20 Public keys 0. B: (K_B, k_b) = Gen(len) All public keys published in "phonebook" So A can lookup B's key to send message Length of phonebook is O(n) So quadratic problem reduced to linear!
21 RSA [Rivest, Shamir, Adleman 1977] Common modulus sizes: 1024, 2048, or 4096 bits Textbook RSA encryption is deterministic: given same plaintext and key, always produces the same ciphertext
22 RSA Based on hardness of taking roots in a finite field: RSA assumption Most efficient attacks based on computing factorization of a semiprime number (product of primes) Largest challenge broken so far is 768bit prime number Shor's algorithm factors in polynomial time on a quantum computer largest factorization so far is of the number (i.e., 16 bits) motivates work on postquantum cryptography
23 Elgamal Taher Elgamal [1985] Common modulus (group) sizes: 1024, 2048, or 4096 bits Elgamal encryption is probabilistic: given same plaintext and key, different calls to Enc produce different ciphertexts with high probability Based on hardness of distinguishing between related exponentiations in cyclic group: Decisional DiffieHellman assumption Efficient attacks based on computing discrete logarithm in cyclic group, or generic meet in the middle attack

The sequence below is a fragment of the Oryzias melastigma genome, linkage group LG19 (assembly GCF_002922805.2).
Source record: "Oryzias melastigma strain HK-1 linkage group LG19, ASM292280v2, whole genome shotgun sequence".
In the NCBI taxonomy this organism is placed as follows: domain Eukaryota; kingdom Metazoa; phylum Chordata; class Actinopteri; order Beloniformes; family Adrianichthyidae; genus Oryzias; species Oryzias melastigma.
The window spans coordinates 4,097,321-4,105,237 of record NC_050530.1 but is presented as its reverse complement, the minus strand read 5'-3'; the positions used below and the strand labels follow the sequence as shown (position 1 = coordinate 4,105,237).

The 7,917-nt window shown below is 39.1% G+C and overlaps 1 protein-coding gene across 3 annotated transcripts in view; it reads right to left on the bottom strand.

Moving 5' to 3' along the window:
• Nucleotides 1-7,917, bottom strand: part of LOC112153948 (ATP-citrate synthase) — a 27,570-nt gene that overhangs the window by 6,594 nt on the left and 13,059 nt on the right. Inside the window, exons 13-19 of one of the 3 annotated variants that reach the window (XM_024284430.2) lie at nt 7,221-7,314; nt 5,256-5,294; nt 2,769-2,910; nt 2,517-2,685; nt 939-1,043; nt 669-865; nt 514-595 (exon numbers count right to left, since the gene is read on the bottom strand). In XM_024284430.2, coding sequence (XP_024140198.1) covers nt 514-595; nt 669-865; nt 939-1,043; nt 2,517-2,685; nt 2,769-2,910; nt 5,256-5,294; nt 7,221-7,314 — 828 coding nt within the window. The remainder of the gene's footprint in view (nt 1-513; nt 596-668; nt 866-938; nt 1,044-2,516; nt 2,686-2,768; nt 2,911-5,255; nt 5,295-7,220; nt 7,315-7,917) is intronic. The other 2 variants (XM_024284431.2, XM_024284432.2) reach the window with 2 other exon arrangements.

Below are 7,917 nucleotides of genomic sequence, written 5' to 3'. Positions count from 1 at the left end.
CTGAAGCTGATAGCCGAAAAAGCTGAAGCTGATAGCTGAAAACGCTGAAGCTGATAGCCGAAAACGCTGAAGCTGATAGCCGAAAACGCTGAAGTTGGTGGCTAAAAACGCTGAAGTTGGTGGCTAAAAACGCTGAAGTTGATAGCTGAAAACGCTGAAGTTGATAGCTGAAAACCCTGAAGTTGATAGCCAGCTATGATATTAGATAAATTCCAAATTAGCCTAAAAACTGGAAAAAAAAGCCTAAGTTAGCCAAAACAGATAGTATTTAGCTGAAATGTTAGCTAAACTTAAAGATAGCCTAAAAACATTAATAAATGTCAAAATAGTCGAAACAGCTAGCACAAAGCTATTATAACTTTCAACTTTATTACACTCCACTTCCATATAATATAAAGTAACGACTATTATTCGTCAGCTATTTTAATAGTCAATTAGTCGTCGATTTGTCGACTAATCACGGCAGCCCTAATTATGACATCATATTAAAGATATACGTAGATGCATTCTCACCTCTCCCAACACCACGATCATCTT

24 Key lengths Again, various recommendations for strength summarized at https://www.keylength.com/en/4/
25 Problems of length Asymmetric encryption uses big integers, not byte arrays all messages must be encoded as integers modulus dictates maximum integer that can be encrypted big integer operations are slow say, 1 to 3 orders of magnitude slower than block ciphers So the problems we had before crop up again... what if message length is too short? actually that's okay: a small integer is still an integer there is a notion of "padding" for asymmetric encryption, but it means something different; "encoding" would be a better term OAEP for RSA adds a nonce, solving problem of determinism what if message length is too long? in theory could use block modes like with symmetric encryption in practice, that's too inefficient...